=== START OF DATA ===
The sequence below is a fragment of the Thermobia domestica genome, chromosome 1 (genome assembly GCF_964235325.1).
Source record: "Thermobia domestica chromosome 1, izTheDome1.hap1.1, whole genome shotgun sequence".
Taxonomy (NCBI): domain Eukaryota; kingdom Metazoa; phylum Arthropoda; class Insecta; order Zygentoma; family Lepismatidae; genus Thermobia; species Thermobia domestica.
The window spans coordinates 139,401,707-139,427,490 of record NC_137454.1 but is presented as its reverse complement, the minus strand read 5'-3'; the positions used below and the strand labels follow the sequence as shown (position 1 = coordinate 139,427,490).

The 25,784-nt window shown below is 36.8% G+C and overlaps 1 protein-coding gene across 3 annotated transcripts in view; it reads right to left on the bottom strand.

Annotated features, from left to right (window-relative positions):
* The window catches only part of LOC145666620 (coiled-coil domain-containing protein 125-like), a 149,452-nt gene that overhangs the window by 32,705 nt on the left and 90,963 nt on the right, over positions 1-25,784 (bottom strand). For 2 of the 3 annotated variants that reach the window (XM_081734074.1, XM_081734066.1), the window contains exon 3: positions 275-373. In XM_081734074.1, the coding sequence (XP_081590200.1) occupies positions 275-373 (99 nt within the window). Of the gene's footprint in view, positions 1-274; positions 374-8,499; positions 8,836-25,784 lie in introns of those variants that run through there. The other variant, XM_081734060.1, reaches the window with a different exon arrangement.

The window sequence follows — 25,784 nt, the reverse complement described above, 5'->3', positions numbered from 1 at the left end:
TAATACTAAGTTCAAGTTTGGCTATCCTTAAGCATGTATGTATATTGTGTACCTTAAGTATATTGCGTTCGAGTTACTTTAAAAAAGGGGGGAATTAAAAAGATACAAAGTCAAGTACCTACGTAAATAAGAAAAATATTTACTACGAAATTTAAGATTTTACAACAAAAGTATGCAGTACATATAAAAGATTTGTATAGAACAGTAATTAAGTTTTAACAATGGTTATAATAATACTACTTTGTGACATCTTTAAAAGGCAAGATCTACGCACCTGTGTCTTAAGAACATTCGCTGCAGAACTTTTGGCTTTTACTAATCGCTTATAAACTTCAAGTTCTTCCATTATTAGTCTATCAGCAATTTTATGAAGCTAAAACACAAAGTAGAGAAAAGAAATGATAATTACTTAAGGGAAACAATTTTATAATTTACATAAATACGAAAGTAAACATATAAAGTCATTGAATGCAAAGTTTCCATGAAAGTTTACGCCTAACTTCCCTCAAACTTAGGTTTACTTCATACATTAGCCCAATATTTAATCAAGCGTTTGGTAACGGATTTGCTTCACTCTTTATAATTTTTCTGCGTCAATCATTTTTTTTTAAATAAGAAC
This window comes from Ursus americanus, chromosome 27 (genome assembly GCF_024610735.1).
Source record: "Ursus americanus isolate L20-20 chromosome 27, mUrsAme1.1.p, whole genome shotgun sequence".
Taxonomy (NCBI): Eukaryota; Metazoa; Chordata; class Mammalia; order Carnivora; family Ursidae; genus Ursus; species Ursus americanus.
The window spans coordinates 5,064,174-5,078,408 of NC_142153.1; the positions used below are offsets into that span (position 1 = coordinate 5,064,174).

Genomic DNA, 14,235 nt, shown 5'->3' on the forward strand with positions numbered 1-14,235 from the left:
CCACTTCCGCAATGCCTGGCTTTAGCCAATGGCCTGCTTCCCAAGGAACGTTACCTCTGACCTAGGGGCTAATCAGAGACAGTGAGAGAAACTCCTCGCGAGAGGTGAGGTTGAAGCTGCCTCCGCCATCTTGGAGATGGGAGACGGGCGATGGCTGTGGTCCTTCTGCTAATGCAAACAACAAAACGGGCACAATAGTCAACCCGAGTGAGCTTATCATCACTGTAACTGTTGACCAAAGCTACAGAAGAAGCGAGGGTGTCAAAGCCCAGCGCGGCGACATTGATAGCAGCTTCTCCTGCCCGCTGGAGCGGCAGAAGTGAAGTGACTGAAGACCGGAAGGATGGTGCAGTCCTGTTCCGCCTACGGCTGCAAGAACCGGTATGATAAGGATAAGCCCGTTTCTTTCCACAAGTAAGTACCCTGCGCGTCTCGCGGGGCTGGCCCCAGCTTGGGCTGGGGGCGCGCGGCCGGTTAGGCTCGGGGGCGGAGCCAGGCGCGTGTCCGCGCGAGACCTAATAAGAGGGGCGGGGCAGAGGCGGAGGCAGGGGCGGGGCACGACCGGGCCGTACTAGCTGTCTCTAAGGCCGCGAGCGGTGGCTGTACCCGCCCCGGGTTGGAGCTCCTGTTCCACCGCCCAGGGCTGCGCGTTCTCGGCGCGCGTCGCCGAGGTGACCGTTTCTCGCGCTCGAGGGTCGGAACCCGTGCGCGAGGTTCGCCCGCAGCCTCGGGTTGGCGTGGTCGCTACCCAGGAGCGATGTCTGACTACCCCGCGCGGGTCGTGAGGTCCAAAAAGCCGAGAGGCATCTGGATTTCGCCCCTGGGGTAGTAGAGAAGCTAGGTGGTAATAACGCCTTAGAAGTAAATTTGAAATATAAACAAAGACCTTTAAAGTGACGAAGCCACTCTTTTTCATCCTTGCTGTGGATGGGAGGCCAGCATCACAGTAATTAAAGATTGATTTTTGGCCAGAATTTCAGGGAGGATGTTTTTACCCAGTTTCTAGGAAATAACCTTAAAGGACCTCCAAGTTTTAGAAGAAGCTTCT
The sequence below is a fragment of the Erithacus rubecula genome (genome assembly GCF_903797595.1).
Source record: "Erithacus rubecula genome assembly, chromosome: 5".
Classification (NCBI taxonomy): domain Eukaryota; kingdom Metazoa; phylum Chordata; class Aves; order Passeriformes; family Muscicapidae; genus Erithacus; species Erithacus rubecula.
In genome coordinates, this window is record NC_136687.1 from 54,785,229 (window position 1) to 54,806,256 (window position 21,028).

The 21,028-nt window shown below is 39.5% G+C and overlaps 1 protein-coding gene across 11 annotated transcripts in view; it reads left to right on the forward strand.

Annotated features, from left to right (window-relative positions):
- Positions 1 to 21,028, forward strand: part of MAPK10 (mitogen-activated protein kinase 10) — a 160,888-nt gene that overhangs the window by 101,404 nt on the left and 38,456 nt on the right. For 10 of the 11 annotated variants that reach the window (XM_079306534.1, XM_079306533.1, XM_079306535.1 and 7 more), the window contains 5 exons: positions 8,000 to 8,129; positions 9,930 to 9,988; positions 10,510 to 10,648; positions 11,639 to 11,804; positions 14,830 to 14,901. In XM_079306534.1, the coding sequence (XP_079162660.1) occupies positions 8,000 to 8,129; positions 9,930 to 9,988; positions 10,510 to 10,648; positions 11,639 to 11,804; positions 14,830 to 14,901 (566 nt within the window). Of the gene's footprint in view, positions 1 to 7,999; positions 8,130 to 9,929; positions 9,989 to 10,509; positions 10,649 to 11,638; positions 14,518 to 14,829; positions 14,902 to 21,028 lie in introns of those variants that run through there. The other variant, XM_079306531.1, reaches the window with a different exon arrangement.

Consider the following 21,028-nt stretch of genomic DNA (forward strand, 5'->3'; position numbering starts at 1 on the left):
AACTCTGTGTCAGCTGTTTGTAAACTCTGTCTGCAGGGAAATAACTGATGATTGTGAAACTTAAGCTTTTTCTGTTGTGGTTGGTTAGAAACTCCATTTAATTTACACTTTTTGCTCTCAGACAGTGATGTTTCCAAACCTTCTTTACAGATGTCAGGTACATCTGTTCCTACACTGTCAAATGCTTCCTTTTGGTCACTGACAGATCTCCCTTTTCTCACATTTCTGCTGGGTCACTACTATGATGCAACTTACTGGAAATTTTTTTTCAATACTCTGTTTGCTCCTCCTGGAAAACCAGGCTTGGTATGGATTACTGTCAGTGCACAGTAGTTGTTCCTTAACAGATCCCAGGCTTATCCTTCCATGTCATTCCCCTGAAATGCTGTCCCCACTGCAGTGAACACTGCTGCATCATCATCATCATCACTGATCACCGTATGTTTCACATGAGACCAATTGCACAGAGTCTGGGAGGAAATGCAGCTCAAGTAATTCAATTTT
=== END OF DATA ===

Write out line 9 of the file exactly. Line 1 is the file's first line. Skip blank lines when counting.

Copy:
TAATACTAAGTTCAAGTTTGGCTATCCTTAAGCATGTATGTATATTGTGTACCTTAAGTATATTGCGTTCGAGTTACTTTAAAAAAGGGGGGAATTAAAAAGATACAAAGTCAAGTACCTACGTAAATAAGAAAAATATTTACTACGAAATTTAAGATTTTACAACAAAAGTATGCAGTACATATAAAAGATTTGTATAGAACAGTAATTAAGTTTTAACAATGGTTATAATAATACTACTTTGTGACATCTTTAAAAGGCAAGATCTACGCACCTGTGTCTTAAGAACATTCGCTGCAGAACTTTTGGCTTTTACTAATCGCTTATAAACTTCAAGTTCTTCCATTATTAGTCTATCAGCAATTTTATGAAGCTAAAACACAAAGTAGAGAAAAGAAATGATAATTACTTAAGGGAAACAATTTTATAATTTACATAAATACGAAAGTAAACATATAAAGTCATTGAATGCAAAGTTTCCATGAAAGTTTACGCCTAACTTCCCTCAAACTTAGGTTTACTTCATACATTAGCCCAATATTTAATCAAGCGTTTGGTAACGGATTTGCTTCACTCTTTATAATTTTTCTGCGTCAATCATTTTTTTTTAAATAAGAAC